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INSURER TRIES TO HAVE IT BOTH WAYS

INSURER TRIES TO HAVE IT BOTH WAYS

INSURER TRIES TO HAVE IT BOTH WAYS
June 26
09:59 2018

Dig a Little Deeper

Addressing damage by sinkhole activity

The Court Decisions column is one of the most popular features of Rough Notes magazine. One reason for this is that the courtroom is where the promises made in an insurance contract often become real. All insurance professionals can develop “what if” scenarios, but until those are tested with an actual loss and a court decision, they remain mental exercises. In this column, the editors of PF&M Analysis, a publication of The Rough Notes Company, will dig a little deeper into the coverage at issue in one of those court decisions to identify a coverage problem and then to provide possible solutions. This decision appears on page 10 of the June 2018 issue of Rough Notes.

The most effective way for  home owners to identify potential problems is to arrange for a thorough inspection of the house and property and if necessary obtain insurance and engage qualified professionals to undertake remediation.

This decision involved a couple that was insured under a homeowners policy from Homeowners Choice Property & Casualty Insurance Company. The couple filed a claim alleging that their house was damaged by sinkhole activity. Homeowners Choice denied the claim based on an engineering report. Years later, the couple secured their own engineering report and eventually sued Homeowners Choice when it would not reconsider the claim.

The details of that decision still revolve around a problematic issue: earth movement. Houses are the most significant asset owned by most individuals and families. Whether constructed of wood, brick, earth, cement, stucco or stone, houses sit on foundations that, in turn, are supported by earth. The standard homeowners policy’s coverage is based on the assumption that the foundation of an insured structure is stable.

How does a standard form, in this case Insurance Services Office’s HO 00 03, ed. 0511, address the issue of earth movement? The first mention is under Section 1, Additional Coverage 8. Collapse. The provision responds only to loss to or by the sudden falling down of at least part of a   covered building. Coverage is narrow under this provision. Neither gradual movement nor partial state of collapse is covered. Even evidence of imminent collapse does not qualify the structure for protection. Further, collapse is covered only if it results from one of the causes of loss listed under 8.d.:

(1) Perils insured against in personal property (Coverage C)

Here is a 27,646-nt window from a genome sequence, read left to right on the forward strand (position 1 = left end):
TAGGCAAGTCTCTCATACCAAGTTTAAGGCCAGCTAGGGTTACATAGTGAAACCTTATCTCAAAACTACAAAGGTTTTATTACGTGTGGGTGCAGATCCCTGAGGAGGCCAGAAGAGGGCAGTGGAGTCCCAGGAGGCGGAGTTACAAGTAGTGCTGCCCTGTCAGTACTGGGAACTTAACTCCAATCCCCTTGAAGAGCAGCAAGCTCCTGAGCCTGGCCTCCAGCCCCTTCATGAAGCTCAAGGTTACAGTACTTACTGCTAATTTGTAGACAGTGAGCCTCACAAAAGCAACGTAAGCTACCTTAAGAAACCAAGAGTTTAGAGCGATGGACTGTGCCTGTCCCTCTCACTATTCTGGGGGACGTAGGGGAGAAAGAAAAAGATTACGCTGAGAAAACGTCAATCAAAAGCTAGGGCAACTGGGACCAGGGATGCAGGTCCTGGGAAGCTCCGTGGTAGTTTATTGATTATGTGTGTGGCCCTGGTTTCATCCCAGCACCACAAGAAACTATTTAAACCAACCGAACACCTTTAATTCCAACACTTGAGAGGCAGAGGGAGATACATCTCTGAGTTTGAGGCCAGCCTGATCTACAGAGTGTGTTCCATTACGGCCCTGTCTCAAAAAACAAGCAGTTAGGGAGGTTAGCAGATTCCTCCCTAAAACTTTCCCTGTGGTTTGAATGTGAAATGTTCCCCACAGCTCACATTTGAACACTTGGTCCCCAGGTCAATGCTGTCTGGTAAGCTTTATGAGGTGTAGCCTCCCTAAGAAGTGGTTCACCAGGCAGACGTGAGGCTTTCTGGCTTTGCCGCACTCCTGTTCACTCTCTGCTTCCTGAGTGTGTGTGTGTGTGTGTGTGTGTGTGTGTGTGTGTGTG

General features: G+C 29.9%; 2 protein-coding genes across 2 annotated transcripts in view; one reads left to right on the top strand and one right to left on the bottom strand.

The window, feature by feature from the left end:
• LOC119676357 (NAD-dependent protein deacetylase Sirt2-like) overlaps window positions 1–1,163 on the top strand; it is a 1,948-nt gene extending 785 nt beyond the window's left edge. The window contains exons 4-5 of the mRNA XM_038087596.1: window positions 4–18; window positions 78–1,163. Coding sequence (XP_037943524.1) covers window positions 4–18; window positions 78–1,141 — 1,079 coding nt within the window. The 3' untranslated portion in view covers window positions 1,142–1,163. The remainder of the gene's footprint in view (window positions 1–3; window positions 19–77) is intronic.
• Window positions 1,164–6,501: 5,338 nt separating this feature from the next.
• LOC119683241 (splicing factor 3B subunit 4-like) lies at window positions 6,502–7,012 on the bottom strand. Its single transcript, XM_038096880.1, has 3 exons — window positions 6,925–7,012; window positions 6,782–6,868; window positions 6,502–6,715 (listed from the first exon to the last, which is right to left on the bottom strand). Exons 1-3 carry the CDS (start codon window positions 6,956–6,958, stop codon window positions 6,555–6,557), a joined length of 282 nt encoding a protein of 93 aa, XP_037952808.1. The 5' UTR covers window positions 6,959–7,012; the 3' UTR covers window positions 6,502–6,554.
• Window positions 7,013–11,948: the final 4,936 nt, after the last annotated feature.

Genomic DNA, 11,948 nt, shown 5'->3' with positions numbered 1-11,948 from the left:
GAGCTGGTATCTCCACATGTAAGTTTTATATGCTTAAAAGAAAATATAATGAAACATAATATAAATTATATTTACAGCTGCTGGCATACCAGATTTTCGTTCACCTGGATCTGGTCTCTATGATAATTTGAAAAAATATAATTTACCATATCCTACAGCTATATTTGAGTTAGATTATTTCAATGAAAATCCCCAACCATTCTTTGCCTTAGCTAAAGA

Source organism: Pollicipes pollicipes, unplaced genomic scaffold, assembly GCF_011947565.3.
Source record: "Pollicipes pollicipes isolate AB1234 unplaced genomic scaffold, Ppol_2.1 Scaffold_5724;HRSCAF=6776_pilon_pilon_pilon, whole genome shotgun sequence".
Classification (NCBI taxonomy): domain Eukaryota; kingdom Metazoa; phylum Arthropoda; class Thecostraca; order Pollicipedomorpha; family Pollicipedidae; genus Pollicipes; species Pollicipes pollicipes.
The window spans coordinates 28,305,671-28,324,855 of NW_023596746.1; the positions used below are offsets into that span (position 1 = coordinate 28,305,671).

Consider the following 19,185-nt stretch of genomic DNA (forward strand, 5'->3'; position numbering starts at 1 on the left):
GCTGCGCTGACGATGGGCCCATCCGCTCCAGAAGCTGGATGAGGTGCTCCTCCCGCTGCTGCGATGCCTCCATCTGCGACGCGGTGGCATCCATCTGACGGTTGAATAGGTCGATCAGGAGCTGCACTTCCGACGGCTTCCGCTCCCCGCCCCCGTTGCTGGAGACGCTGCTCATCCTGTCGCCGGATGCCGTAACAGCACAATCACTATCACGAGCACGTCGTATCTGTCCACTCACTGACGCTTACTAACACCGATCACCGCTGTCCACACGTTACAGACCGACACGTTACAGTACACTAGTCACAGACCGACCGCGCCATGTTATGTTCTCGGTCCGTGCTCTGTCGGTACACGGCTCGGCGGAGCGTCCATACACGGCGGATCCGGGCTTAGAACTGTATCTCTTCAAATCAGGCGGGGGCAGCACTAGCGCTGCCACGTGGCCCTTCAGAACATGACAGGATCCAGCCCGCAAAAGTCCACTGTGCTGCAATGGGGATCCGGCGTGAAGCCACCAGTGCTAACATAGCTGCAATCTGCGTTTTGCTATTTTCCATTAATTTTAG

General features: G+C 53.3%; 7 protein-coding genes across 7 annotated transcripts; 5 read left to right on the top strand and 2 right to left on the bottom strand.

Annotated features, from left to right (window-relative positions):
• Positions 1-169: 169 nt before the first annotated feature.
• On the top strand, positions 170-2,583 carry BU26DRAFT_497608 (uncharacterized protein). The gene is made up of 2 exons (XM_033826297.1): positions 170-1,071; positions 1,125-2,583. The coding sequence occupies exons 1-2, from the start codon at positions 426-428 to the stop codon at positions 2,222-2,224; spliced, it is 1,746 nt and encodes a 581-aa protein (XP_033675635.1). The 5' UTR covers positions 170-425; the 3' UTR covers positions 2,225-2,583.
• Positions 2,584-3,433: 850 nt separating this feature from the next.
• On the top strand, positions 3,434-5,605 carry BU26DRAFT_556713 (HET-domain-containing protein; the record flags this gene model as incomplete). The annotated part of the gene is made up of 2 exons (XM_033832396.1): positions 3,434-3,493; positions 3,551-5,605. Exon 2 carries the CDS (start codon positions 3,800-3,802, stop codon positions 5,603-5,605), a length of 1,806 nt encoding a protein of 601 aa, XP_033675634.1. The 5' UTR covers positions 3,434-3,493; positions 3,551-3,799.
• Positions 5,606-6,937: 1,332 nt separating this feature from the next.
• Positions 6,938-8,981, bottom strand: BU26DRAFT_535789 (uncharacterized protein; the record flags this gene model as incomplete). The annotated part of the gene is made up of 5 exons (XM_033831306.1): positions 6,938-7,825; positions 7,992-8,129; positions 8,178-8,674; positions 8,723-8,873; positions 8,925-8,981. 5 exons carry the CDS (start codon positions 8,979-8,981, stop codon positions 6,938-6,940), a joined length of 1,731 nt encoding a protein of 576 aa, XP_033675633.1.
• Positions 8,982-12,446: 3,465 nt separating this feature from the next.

(2) Hidden decay

(3) Hidden insect or vermin damage

(4) Weight of contents, equipment, animals, or people

(5) Weight of rain that collects on a roof

(6) Use of defective material or methods in construction, remodeling or renovation if the collapse occurs during the course of the construction, remodeling or renovation.

Exclusion 2 of the form states:

Section 1–Exclusions A. We do not insure for loss caused directly or indirectly by any of the following:

  1. Earth Movement

PF&M shares this analysis of the earth movement exclusion:

Earth movement is defined as an earthquake and includes land shock waves or tremors that occur before, during or after a volcanic eruption. It also refers to landslide; mine subsidence; mudflow; earth sinking, rising or shifting. This source of loss is excluded regardless of whether it is connected to human, animal or natural (force of nature) activity.

Such loss is excluded regardless of any other cause or event contributing concurrently or in any sequence to the loss. These exclusions apply whether the loss event results in widespread damage or affects a substantial area. The last sentence means that the exclusion against earth movement remains in place even if it occurs on a concurrent or catastrophic basis.

An option is available to address one form of earth movement: Form HO 04 99 ed. 10 00, Sinkhole Collapse. When attached to the HO 00 03 it adds the term “sinkhole collapse,” which is damage related to sudden settlement or collapse of earth that supports property that is described and covered by HO 00 03. The form will pay for direct physical loss to covered property because it specifically makes an exception to the HO policy’s earth movement exclusion for “sinkhole collapse.” The HO 04 99’s protection is narrow. Even with the attachment, coverage is not provided for earth activity that is gradual, such as settling or a structure that is weakened because of flaws in construction or materials after construction is complete.

Compounding the problem is the fact that a home owner may face the risk of a sinkhole event but not know it. The seller of a house may not disclose that the property is vulnerable to sinkholes for fear of losing a sale. The most effective way for home owners to identify potential problems is to arrange for a thorough inspection of the house and property and if necessary obtain insurance and engage qualified professionals to undertake remediation.

The author

Bruce D. Hicks, CPCU, CLU, is senior editor for Technical and Educational Products at The Rough Notes Company. He has more than 30 years of property/casualty insurance experience, including personal and small business underwriting as well as compliance duties for several national and regional insurers. Active in the CPCU Society, Bruce served as a Governor of the organization from 2007 through 2010 and currently serves on its International Interest Group Committee.

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